Invasive Species: Progress and Challenges in Preventing Introduction into U.S. Waters Via the Ballast Water in Ships

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Testimony issued by the Government Accountability Office with an abstract that begins "Numerous invasive species have been introduced into U.S. waters via ballast water discharged from ships and have caused serious economic and ecologic damage. GAO reported in 2002 that at least 160 nonnative aquatic species had become established in the Great Lakes since the 1800s--one-third of which were introduced in the past 30 years by ballast water and other sources. The effects of such species are not trivial; the zebra mussel alone is estimated to have caused $750 million to $1 billion in costs between 1989 and 2000. Species ... continued below

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United States. Government Accountability Office. September 9, 2005.

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Testimony issued by the Government Accountability Office with an abstract that begins "Numerous invasive species have been introduced into U.S. waters via ballast water discharged from ships and have caused serious economic and ecologic damage. GAO reported in 2002 that at least 160 nonnative aquatic species had become established in the Great Lakes since the 1800s--one-third of which were introduced in the past 30 years by ballast water and other sources. The effects of such species are not trivial; the zebra mussel alone is estimated to have caused $750 million to $1 billion in costs between 1989 and 2000. Species introductions via ballast water are not confined to the Great Lakes, however. The environment and economy of the Chesapeake Bay, San Francisco Bay, Puget Sound, and other U.S. waters have also been adversely affected. The federal government has been taking steps since 1990 to implement programs to prevent the introduction of invasive species from ships' ballast water discharges. However, species introductions are continuing. This testimony discusses the legislative and regulatory history of ballast water management and identifies some of the issues that pose challenges for the federal government's program for preventing the introduction of invasive species via ships' ballast water."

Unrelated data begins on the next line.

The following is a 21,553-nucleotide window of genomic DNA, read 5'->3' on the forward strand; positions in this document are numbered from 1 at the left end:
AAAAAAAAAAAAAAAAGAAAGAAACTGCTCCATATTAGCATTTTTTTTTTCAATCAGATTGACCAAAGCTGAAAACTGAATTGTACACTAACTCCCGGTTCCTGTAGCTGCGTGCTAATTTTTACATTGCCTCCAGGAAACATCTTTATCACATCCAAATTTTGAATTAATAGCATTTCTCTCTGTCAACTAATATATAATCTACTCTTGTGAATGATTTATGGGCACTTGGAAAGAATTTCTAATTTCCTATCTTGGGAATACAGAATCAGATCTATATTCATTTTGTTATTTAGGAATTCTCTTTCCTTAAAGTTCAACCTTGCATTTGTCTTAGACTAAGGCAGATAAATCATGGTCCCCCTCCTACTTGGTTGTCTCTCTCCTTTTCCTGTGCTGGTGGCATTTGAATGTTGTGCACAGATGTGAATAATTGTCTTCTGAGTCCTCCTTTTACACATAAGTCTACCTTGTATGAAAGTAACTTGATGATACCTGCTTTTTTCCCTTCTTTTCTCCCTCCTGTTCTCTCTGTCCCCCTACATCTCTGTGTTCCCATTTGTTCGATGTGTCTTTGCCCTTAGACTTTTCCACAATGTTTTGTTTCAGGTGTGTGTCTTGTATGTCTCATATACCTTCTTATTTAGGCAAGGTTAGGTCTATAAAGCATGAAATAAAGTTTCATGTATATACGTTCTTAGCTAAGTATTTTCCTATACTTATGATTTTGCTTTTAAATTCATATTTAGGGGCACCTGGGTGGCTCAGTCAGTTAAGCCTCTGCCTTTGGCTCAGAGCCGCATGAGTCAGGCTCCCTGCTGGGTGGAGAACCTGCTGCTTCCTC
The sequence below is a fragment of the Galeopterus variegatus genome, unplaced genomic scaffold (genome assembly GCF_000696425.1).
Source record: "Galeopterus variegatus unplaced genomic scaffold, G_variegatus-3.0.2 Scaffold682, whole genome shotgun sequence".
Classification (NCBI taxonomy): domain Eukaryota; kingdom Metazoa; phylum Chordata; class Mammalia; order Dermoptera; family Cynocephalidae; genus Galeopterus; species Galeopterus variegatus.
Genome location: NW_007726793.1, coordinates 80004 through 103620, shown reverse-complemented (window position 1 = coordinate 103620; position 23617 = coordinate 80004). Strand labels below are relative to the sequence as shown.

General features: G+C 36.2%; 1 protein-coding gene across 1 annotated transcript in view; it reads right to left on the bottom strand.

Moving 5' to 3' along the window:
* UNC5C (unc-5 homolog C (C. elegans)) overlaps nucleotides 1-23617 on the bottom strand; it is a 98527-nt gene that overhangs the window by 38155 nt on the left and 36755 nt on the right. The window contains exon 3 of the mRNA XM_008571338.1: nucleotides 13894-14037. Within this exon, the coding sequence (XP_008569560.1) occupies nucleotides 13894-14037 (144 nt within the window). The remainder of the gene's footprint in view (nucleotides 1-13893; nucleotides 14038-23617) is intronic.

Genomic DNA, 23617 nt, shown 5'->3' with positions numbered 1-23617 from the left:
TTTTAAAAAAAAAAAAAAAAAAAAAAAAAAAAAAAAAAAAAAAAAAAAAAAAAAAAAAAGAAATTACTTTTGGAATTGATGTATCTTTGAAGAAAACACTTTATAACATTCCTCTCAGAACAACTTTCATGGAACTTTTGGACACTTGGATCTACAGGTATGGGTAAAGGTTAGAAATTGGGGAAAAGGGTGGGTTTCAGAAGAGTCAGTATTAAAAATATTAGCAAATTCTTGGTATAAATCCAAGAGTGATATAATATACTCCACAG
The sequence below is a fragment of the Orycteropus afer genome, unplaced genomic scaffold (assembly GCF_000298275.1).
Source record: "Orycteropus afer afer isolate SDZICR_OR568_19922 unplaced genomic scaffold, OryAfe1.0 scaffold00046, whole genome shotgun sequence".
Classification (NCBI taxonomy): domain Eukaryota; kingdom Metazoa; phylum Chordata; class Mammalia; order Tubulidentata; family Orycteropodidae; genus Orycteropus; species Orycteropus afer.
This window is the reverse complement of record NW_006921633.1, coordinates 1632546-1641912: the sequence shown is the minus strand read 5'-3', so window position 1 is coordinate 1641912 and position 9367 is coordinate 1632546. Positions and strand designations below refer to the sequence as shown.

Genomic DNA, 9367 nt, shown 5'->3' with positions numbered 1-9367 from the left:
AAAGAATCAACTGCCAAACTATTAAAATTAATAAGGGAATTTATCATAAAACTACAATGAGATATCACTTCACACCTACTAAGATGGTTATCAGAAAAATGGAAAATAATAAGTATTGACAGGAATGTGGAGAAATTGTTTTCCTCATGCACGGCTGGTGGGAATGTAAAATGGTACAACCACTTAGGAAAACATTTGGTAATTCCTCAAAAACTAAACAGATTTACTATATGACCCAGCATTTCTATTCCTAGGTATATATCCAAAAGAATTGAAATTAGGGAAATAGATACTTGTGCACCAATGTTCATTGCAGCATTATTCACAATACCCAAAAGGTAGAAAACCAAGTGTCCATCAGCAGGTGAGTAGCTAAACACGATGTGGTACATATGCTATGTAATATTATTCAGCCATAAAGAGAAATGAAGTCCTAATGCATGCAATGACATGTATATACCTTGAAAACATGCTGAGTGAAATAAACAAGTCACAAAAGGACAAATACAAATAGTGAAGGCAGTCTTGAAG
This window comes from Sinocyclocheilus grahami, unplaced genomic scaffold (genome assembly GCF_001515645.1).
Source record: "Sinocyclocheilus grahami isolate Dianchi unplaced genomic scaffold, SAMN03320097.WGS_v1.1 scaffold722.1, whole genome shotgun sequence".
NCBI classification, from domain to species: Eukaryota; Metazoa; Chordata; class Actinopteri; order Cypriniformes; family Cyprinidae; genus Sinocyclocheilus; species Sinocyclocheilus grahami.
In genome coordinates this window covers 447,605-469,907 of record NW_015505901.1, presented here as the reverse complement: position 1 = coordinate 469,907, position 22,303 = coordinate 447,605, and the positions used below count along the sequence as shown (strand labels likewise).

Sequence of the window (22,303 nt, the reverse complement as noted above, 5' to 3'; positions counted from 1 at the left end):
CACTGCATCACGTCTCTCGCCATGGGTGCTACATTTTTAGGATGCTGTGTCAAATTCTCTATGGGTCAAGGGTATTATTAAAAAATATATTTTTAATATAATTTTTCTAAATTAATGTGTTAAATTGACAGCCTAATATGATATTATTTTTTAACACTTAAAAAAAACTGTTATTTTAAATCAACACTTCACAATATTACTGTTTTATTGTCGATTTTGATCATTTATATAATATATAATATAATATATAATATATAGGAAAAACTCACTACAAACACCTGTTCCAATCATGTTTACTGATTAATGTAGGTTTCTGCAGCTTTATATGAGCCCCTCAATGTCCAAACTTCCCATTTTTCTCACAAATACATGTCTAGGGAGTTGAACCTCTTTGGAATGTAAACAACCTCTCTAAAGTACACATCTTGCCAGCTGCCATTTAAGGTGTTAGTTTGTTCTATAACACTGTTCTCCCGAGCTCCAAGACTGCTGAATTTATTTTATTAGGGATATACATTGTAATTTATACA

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Government Accountability Office Reports

The U.S. Government Accountability Office (GAO) is an independent, nonpartisan agency that works for the U.S. Congress investigating how the federal government spends taxpayers' money. Its goal is to increase accountability and improve the performance of the federal government. The Government Accountability Office Reports Collection consists of over 13,000 documents on a variety of topics ranging from fiscal issues to international affairs.

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  • September 9, 2005

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  • June 11, 2014, 5:03 a.m.

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United States. Government Accountability Office. Invasive Species: Progress and Challenges in Preventing Introduction into U.S. Waters Via the Ballast Water in Ships, text, September 9, 2005; Washington D.C.. (digital.library.unt.edu/ark:/67531/metadc293300/: accessed January 19, 2018), University of North Texas Libraries, Digital Library, digital.library.unt.edu; crediting UNT Libraries Government Documents Department.